Will President Obama -- during tonight's address to the nation on Syria -- thank the Russians for saving him from an embarrassing Congressional rebuke?

He should.

According to a pre-speech Congressional headcount by ABC News' political unit, there is little backing in either chamber for an attack on Syria. ABC News found that only 25 Senators support or are likely to support military action in Syria.

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That number compares to 30 either opposed or likely to against. A solid 45 of them are "undecided." That number is a tad misleading.

The president's people urged members of the controlling Democratic caucus to hold off making their opposition public until after the speech. Obama didn’t want to build momentum against the strike.

The House, which is controlled by Republicans, is lost to the president. According to ABC, even House Democrats, who are weary of never-ending wars, have parted with the President.  

Only a scant number of Congressmen, 44, support or are likely to support him. A whopping 243 Representatives are bucking the President, while 133 remain undecided. Syria opinions of 13 Congressmen are unknown to ABC.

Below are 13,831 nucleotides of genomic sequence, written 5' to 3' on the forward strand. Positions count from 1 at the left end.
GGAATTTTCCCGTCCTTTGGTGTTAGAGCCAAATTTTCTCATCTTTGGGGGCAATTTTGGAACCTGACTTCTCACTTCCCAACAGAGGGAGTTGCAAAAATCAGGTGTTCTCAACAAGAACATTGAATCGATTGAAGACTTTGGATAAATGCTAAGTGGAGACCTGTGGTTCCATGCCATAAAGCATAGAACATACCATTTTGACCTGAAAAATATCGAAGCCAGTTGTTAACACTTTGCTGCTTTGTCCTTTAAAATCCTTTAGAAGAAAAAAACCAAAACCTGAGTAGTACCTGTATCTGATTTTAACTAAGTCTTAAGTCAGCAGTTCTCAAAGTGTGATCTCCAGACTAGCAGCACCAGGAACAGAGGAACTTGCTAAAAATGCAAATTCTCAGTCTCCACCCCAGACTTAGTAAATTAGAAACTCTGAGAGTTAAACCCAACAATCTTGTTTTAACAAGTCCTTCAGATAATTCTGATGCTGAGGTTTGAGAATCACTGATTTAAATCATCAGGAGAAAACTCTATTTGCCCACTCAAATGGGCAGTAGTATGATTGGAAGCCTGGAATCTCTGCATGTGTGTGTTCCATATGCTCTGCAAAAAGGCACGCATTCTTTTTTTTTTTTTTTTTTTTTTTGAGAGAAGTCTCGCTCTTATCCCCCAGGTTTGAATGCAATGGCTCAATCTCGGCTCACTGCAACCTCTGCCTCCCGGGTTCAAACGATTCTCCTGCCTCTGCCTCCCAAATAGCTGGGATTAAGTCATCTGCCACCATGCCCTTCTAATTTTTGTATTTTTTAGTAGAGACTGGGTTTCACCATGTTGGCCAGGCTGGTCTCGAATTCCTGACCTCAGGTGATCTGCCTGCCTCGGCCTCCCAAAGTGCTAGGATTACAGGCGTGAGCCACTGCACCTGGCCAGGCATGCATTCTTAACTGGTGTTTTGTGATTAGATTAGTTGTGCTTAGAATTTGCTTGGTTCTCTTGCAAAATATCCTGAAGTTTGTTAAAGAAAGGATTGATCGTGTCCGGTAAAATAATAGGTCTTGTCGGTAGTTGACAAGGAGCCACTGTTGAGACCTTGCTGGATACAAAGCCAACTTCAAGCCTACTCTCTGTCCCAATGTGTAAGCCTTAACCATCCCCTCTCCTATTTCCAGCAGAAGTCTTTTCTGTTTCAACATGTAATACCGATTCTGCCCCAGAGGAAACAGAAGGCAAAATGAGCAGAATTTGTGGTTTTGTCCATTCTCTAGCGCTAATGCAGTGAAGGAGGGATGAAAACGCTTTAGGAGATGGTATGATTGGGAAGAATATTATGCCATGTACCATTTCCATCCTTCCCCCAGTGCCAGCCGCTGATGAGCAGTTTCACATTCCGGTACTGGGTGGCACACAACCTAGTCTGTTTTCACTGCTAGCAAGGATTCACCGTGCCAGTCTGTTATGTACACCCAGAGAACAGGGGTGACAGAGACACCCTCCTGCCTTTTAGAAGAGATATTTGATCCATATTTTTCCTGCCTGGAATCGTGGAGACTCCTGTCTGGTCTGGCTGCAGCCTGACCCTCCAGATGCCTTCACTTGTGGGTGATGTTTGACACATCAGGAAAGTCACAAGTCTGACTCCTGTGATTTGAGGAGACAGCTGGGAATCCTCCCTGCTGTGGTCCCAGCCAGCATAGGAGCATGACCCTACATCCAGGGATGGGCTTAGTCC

Syria is not off the hook, by far. Its foreign minister said the country has accepted Russia's proposal to secure its chemical weapons stockpile and put them under international control. Obama will wait and see how that turns out.

Syria caved to "stave off American aggression," according to FM Walid al-Muallem. That’s a sign that Syria took Obama’s threat seriously. It’s now up to Russia to forge a credible weapons overseer that is up to U.S. standards.

Speaking of snubs, perhaps Obama’s very public irritation with Russian leader Putin over Edward Snowden and Syria during the G-20 meeting in St. Petersburg paid dividends. Allowing a graceful exit for Obama on the Syrian showdown is a good way for Putin to improve relations with the U.S.

It's fitting that America's Syria mess began with an unfortunate year ago remark by Obama about "red lines" and may end with an off-the-cuff proposal by Secretary of State John Kerry about Syrian leader Assad getting rid of his chemical weapons, which Kerry then said was something that wasn’t going to happen.